The Savage Apostle

Written by John B. Kachuba
Review by Jo Ann Butler

New England, 1675: The body of the Christian Indian John Sassamon is discovered in frozen Assawompset Pond. The eventual trial of three natives for Sassamon’s murder leads ultimately to the devastating King Philip’s War, the struggle between the native inhabitants of New England and the English colonists. The tragic story of the events prior to this conflict is told from two viewpoints, a device allowing the reader to see both sides leading up to the hostilities.

John Eliot, missionary and founder of the Praying Villages, was Sassamon’s mentor. The elderly Eliot sponsored the Wampanoag convert’s education at Harvard and trusted him to continue the conversion of the native tribes to Christianity. The younger Metacom, sachem and chief of the Pokanoket tribe, who is known to the colonists as Philip, provides the other voice in the narrative. Metacom becomes sachem after the suspicious death of his brother Alexander. He wants to live according to the old ways, and according to his tribe’s traditional laws and justice. The trial by the colonists of one of Metacom’s close advisors for murder eventually drives both sides to the brink of conflict, and neither side can draw back.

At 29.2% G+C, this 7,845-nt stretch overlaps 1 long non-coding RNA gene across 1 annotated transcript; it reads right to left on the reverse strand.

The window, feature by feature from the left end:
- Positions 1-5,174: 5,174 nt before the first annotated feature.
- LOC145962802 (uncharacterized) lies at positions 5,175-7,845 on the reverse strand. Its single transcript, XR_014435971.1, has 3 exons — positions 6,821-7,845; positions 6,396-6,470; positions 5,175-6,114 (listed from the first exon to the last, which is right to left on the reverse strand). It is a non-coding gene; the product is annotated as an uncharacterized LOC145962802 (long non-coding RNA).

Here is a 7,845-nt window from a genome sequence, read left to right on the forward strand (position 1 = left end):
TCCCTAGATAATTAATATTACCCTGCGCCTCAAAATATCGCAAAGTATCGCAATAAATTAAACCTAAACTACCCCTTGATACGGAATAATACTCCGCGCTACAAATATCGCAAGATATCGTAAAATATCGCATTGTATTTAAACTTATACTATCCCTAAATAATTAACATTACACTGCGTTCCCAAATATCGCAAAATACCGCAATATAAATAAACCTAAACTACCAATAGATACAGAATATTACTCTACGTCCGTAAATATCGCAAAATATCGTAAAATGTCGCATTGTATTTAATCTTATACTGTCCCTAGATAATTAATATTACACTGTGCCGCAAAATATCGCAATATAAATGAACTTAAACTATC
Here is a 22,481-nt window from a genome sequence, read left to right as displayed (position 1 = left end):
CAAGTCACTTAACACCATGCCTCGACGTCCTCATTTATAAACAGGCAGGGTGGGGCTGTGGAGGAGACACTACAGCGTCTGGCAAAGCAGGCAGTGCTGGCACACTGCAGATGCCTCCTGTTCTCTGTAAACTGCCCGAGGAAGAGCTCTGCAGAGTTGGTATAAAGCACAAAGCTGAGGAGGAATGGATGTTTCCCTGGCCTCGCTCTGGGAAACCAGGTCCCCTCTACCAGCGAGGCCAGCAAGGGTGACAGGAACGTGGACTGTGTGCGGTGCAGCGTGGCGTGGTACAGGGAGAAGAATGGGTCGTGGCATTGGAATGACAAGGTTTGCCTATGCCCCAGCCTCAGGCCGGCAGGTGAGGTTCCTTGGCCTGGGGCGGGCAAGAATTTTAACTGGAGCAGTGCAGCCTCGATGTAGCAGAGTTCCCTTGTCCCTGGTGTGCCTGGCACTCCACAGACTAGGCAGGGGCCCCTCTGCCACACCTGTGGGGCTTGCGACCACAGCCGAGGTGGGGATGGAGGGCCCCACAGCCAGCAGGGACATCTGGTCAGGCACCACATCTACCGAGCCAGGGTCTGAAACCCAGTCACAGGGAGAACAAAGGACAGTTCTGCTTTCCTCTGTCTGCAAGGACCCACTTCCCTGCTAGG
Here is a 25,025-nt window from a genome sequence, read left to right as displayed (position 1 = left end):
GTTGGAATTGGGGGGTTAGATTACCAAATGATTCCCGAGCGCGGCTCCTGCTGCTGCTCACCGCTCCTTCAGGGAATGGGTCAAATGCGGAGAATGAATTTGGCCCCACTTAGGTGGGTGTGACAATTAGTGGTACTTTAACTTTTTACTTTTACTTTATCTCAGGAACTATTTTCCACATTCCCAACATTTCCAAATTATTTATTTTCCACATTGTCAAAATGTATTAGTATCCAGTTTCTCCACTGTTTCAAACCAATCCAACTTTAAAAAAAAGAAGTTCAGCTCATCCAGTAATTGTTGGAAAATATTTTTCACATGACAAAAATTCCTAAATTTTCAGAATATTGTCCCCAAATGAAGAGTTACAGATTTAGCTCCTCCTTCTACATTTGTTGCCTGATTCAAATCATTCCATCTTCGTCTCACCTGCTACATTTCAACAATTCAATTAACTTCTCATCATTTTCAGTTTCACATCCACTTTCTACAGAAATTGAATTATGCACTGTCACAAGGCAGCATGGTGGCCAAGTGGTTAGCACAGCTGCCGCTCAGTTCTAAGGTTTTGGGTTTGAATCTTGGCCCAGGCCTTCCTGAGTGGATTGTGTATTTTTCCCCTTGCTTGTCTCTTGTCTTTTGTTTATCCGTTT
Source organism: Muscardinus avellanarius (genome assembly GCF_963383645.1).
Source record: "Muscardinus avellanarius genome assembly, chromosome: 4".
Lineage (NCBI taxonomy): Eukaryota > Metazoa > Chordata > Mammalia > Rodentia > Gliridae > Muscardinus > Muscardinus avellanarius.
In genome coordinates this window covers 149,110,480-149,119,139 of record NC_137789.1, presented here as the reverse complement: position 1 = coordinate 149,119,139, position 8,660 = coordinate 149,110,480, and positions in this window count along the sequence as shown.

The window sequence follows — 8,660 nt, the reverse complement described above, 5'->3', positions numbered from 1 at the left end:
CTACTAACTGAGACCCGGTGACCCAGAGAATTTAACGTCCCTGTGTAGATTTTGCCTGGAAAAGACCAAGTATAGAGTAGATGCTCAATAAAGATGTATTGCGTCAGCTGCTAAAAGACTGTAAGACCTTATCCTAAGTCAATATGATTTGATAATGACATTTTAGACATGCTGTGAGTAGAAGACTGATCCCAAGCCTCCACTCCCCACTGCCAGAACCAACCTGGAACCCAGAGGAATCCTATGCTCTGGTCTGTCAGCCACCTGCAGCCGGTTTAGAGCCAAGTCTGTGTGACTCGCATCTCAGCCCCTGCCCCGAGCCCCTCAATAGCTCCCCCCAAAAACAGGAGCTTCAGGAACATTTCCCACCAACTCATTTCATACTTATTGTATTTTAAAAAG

This novel deals primarily with the events leading up to the war and is not a history of the war itself. Well researched and well written, it will be enjoyed by readers wanting to know more about this sad period in colonial New England’s history.